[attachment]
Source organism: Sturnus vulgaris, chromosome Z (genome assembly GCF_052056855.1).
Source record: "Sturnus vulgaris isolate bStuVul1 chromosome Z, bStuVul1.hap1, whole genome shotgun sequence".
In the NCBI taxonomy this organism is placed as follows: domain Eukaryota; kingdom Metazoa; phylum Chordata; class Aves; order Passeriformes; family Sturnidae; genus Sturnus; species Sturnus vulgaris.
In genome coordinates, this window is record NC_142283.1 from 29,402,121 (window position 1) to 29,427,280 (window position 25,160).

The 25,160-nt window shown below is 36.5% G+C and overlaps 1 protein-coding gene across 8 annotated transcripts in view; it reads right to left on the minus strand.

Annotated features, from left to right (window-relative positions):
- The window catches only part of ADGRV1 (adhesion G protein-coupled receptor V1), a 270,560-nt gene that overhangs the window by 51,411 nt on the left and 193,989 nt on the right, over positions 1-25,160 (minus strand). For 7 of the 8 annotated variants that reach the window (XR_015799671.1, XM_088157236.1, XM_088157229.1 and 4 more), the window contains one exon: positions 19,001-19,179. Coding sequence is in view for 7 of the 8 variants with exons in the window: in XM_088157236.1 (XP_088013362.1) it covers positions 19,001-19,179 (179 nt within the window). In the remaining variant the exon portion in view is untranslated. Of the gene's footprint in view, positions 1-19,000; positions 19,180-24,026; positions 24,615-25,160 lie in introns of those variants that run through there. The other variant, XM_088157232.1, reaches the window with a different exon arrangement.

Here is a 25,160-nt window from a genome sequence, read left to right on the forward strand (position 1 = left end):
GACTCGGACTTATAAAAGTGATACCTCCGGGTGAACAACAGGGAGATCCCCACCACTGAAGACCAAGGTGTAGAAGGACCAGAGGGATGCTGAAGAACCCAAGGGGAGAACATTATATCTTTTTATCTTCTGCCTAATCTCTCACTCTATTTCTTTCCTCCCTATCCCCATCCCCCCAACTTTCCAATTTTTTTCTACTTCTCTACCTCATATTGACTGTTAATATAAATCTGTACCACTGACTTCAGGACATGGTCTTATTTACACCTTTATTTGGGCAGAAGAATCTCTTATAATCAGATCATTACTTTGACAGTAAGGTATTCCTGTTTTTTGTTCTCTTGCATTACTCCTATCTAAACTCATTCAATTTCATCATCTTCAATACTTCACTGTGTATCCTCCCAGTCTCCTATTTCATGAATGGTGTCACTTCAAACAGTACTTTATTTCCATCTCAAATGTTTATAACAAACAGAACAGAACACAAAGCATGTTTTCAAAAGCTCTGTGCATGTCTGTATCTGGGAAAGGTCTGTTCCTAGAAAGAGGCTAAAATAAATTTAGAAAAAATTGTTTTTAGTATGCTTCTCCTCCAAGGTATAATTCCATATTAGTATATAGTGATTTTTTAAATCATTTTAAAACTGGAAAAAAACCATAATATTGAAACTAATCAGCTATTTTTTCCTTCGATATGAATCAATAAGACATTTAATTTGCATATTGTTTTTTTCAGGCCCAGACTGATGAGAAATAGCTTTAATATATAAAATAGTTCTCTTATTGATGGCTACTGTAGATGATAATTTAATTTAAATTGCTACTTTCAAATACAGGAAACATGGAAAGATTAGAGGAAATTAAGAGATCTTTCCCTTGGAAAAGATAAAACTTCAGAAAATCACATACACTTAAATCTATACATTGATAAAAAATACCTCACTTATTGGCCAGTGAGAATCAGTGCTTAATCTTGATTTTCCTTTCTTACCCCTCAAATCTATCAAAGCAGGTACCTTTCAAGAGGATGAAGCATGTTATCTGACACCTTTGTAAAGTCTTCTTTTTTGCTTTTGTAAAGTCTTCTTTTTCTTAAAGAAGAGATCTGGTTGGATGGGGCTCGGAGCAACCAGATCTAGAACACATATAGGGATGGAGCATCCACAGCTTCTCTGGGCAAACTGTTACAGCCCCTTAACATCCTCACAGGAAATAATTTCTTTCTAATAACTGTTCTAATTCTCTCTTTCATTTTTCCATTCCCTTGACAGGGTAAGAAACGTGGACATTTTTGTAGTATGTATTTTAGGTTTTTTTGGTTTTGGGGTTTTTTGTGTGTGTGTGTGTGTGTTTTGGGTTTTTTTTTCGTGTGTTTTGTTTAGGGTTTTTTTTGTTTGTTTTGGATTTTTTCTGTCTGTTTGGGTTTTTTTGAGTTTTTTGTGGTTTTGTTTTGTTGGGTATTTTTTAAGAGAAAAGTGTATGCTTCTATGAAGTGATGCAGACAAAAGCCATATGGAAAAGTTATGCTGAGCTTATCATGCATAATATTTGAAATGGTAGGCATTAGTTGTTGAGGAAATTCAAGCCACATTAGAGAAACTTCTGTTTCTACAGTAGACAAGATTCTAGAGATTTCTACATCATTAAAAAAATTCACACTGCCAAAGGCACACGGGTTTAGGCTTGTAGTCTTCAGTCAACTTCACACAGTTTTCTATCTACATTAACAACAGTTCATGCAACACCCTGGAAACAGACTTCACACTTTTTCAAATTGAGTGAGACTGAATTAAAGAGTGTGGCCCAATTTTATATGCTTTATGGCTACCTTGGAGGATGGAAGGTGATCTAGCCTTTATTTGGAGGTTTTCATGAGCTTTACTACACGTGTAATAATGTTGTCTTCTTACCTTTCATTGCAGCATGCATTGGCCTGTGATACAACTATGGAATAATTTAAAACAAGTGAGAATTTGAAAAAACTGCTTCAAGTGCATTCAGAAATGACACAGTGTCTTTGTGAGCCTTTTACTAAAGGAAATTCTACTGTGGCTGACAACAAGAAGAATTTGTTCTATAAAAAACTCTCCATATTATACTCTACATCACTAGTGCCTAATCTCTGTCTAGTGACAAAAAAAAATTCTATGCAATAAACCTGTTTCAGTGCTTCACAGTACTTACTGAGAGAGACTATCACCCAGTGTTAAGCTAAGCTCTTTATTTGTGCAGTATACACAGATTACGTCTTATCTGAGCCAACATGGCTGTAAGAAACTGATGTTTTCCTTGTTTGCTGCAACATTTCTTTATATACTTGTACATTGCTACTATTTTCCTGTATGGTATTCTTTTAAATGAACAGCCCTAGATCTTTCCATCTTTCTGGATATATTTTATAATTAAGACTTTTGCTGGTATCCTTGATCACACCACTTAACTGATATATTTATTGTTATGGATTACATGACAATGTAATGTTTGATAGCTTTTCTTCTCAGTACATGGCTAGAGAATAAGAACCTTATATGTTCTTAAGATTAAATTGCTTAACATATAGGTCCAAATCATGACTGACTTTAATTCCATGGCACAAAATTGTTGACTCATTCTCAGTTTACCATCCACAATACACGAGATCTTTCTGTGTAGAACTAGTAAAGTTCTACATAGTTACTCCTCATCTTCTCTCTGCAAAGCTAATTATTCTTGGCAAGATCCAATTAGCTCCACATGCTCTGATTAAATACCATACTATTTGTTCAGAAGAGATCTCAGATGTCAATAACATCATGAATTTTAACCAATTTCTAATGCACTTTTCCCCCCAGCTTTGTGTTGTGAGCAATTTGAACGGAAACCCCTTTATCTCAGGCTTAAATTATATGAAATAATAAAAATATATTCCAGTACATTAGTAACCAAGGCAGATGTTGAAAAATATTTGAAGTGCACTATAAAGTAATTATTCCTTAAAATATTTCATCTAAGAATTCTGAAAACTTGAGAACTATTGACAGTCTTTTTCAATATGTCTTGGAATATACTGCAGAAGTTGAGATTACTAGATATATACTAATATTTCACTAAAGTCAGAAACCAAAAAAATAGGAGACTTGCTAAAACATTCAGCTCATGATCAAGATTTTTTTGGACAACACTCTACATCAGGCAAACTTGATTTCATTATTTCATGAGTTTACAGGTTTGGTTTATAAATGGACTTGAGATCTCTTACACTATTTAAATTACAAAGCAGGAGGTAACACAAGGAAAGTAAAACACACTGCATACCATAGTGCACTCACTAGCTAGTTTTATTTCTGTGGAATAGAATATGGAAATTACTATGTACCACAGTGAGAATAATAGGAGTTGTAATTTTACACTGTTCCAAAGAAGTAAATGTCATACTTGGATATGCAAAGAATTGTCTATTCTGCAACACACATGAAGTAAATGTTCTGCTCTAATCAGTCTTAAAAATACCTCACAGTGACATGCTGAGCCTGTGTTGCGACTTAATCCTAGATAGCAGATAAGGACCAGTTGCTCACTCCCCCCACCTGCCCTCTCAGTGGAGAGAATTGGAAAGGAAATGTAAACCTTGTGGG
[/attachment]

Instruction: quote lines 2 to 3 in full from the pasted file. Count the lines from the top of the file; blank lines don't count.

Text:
Source record: "Sturnus vulgaris isolate bStuVul1 chromosome Z, bStuVul1.hap1, whole genome shotgun sequence".
In the NCBI taxonomy this organism is placed as follows: domain Eukaryota; kingdom Metazoa; phylum Chordata; class Aves; order Passeriformes; family Sturnidae; genus Sturnus; species Sturnus vulgaris.